Rich pickings: hunt for a cold frame
(and a digression on local autonomy)
One of the advantages of attempting self-sufficiency in the city (rather than the country) is the sheer quantity of stuff left lying around. In the past this would have bugged me, but now I enjoy being magpie-like, spying what street debris might be useful for my purposes. London has long had its own informal recycling system way before local authorities got in on the act, as you’ll know if you’ve ever measured the length of time it it takes for a sofa to be ‘liberated’ from any street corner it’s left on. You have to act fast in this business.
I want to make a cold frame to protect some seedlings in advance of putting them into the ground. I tried to suffice with putting seed trays on a warm window sill last year but found that my seedlings became very stringy and weak, and only some survived after being planted outside. Alys Fowler’s Guardian column describes how to make one out of bricks, which seems a lot easier than some of the Permaculture magazine explanations I’ve seen, with their diagrams and detailed instructions. With bricks, you can adjust the size to the shape and dimensions you like, no DIY required. Thank you Alys!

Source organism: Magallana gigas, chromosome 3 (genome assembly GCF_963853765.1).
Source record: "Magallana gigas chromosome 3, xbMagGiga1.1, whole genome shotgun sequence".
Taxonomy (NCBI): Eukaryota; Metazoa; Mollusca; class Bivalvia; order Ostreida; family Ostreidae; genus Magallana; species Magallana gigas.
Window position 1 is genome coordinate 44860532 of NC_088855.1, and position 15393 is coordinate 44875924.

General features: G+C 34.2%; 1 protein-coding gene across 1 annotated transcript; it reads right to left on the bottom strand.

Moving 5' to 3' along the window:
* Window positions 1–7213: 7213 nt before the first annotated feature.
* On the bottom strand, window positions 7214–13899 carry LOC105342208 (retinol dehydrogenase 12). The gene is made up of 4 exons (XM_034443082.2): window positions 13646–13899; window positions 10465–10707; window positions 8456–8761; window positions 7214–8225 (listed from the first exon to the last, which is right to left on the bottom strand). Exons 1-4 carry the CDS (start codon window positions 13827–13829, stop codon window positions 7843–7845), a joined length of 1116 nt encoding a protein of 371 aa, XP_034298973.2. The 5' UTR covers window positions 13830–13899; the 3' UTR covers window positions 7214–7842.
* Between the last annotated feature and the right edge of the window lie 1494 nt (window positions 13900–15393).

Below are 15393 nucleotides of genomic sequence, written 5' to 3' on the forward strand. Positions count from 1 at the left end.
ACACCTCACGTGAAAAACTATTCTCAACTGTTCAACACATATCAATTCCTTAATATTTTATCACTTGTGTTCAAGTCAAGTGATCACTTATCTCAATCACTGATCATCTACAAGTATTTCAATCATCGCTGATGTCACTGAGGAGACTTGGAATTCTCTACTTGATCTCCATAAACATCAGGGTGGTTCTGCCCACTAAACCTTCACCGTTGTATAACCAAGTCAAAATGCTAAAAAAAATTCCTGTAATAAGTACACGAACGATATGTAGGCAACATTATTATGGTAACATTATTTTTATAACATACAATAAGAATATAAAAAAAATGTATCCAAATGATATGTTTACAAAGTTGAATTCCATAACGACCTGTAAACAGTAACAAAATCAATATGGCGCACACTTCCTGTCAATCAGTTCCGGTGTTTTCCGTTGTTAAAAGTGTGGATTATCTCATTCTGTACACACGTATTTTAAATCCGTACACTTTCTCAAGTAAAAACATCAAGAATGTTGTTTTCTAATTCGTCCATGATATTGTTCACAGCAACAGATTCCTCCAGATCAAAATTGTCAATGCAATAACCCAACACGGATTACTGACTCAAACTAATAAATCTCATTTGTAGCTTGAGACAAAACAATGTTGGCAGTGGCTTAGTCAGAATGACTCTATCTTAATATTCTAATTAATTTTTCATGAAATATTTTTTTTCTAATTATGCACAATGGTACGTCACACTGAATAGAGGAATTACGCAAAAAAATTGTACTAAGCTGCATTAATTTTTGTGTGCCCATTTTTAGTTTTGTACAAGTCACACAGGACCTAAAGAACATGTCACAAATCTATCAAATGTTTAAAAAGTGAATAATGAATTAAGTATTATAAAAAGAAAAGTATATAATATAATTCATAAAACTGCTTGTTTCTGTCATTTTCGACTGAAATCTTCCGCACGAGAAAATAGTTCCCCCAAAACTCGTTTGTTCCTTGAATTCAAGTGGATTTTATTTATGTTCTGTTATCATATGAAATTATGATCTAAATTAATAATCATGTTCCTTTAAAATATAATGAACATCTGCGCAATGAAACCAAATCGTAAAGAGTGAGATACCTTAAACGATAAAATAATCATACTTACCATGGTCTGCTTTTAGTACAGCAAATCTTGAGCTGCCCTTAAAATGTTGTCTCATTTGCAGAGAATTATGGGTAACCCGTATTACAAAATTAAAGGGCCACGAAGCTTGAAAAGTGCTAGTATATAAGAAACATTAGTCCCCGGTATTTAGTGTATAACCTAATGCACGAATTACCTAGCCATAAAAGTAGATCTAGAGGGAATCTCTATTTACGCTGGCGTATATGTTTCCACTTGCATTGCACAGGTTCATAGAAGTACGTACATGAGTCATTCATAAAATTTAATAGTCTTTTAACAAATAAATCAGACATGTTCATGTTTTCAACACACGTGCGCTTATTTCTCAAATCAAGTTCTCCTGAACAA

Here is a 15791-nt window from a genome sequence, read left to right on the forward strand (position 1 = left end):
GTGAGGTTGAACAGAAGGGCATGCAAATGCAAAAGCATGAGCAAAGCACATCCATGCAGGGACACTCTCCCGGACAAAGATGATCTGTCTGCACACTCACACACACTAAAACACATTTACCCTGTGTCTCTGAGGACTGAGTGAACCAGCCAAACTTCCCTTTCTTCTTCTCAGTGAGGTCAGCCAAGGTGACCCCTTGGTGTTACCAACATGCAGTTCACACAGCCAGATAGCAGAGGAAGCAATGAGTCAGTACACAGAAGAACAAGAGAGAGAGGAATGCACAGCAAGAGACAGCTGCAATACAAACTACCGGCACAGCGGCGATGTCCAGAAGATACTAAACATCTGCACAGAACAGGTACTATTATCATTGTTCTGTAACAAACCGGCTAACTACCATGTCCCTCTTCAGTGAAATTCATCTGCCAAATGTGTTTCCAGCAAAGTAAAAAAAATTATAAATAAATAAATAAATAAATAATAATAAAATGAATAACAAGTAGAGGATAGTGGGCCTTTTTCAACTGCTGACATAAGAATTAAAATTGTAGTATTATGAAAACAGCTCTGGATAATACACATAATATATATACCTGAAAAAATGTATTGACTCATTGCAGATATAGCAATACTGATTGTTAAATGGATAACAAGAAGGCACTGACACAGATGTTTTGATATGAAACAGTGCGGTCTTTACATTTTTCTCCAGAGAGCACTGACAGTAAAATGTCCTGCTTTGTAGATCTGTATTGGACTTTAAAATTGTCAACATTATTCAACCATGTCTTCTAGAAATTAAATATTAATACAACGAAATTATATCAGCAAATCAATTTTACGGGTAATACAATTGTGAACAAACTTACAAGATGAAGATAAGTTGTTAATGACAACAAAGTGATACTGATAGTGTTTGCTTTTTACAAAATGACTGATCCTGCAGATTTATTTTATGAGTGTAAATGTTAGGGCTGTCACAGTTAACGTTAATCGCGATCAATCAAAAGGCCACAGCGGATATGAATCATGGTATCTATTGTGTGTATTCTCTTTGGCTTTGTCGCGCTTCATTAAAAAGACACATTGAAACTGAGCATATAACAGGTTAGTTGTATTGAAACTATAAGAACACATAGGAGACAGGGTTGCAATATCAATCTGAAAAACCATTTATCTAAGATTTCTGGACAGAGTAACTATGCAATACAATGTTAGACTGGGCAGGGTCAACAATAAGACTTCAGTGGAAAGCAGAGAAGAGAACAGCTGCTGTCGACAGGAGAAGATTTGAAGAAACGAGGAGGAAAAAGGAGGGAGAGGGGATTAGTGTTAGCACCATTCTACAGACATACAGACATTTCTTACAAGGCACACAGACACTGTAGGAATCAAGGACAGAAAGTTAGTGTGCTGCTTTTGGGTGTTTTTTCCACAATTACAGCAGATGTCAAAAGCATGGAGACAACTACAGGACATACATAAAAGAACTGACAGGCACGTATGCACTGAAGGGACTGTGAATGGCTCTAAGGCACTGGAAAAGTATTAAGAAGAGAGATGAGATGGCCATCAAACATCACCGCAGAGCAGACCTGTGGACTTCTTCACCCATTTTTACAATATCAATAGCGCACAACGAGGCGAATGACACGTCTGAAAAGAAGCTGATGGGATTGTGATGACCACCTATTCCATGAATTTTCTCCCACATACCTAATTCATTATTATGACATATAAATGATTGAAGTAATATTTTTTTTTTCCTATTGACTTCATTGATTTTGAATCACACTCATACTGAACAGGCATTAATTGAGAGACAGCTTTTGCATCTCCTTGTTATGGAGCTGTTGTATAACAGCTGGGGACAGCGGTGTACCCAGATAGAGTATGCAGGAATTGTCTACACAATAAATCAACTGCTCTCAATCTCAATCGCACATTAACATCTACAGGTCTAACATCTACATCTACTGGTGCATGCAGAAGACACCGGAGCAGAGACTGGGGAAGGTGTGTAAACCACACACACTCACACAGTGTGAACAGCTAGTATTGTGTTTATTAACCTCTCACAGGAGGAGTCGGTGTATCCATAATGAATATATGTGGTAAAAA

These photos show what I found on a single 10 minute trip to my local supermarket when I wasn’t even looking for stuff. Some is definitely going spare, others I’m not sure so have put a note through adjacent letterbox. Cold frame here I come! (Once I’ve found a way to move the bricks without breaking my back: my bike’s been nicked).
Don’t let anyone make any autonomous decisions!
I also found some wonderful window sashes left outside a railway station, but unfortunately working out whether they were unwanted proved anything but simple. I asked a guard if I could speak to the manager, and he told me there was none and gave me a leaflet with a customer service number. Disbelieving, I asked if I could speak to someone in charge at the ticket office and was told to speak to a man on Platform 3. There, I was given the same leaflet and the first name only of the manager of the whole line. ‘But it’s only about some window sashes,’ I explained: ‘can’t someone at the station make a decision about that?’ His words: ‘No-one here makes any decisions.’